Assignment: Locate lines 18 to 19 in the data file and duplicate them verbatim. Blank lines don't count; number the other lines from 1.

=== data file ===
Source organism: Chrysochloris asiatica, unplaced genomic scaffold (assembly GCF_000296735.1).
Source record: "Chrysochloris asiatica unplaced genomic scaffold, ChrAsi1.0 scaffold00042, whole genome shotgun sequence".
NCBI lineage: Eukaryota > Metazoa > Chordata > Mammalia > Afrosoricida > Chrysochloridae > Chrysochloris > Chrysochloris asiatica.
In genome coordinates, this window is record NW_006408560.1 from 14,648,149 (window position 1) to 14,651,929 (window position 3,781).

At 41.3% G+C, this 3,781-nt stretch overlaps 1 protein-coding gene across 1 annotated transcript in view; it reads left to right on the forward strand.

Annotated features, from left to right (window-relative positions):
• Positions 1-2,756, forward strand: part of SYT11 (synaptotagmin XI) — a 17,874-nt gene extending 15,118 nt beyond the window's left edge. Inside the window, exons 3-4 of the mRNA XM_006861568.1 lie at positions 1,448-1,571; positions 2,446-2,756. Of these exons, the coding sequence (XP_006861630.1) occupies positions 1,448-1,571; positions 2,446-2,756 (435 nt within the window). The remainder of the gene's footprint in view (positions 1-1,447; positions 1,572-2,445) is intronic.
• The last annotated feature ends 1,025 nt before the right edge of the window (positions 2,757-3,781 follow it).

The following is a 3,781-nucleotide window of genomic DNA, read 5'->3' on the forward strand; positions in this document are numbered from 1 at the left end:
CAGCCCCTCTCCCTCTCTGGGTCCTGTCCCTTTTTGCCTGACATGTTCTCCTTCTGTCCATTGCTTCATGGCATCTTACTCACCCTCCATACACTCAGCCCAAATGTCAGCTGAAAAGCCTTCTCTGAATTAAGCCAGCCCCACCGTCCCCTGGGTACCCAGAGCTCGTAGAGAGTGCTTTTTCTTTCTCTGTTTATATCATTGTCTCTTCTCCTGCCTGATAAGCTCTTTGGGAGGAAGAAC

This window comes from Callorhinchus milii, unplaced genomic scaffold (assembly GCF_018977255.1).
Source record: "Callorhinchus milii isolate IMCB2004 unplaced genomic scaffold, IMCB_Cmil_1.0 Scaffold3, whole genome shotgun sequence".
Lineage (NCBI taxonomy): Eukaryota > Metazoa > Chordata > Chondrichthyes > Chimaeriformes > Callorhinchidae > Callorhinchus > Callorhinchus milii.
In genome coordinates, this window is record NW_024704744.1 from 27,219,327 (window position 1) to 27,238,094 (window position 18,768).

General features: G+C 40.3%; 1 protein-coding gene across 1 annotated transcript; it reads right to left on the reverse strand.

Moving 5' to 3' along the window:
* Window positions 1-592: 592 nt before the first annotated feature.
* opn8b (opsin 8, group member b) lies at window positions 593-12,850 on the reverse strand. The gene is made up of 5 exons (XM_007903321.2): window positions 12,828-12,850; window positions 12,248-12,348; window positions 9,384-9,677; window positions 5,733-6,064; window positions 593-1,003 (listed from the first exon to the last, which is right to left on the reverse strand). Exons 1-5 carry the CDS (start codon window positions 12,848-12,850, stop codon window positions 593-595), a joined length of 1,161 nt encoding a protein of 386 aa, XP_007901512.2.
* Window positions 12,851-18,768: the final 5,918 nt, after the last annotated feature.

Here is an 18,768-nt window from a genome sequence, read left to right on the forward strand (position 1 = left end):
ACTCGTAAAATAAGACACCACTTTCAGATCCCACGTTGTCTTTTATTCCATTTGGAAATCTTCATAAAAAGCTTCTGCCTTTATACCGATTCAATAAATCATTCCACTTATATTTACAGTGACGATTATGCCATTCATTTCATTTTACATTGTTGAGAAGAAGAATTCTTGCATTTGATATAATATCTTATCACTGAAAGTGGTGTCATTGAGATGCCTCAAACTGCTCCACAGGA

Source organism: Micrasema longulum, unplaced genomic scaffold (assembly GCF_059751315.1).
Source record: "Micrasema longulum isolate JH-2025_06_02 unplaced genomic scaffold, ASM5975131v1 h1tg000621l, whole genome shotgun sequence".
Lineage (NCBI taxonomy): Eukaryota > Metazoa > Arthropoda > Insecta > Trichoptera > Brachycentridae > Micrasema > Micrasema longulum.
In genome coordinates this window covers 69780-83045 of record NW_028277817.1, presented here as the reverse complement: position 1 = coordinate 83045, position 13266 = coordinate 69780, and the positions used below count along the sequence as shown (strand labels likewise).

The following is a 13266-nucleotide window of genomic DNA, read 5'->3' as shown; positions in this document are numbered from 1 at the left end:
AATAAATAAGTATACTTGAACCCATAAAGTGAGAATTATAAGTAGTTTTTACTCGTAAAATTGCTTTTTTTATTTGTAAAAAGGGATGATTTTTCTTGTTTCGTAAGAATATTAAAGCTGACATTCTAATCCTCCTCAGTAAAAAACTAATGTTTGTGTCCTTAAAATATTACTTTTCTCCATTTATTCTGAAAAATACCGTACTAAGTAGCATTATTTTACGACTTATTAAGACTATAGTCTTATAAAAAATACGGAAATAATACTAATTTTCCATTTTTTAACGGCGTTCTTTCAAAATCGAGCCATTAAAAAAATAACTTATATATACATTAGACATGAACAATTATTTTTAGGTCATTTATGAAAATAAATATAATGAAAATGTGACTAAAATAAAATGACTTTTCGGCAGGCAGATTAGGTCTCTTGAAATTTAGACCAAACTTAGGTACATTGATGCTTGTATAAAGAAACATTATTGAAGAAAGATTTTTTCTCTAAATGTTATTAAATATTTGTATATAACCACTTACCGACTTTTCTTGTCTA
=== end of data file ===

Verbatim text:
* opn8b (opsin 8, group member b) lies at window positions 593-12,850 on the reverse strand. The gene is made up of 5 exons (XM_007903321.2): window positions 12,828-12,850; window positions 12,248-12,348; window positions 9,384-9,677; window positions 5,733-6,064; window positions 593-1,003 (listed from the first exon to the last, which is right to left on the reverse strand). Exons 1-5 carry the CDS (start codon window positions 12,848-12,850, stop codon window positions 593-595), a joined length of 1,161 nt encoding a protein of 386 aa, XP_007901512.2.
* Window positions 12,851-18,768: the final 5,918 nt, after the last annotated feature.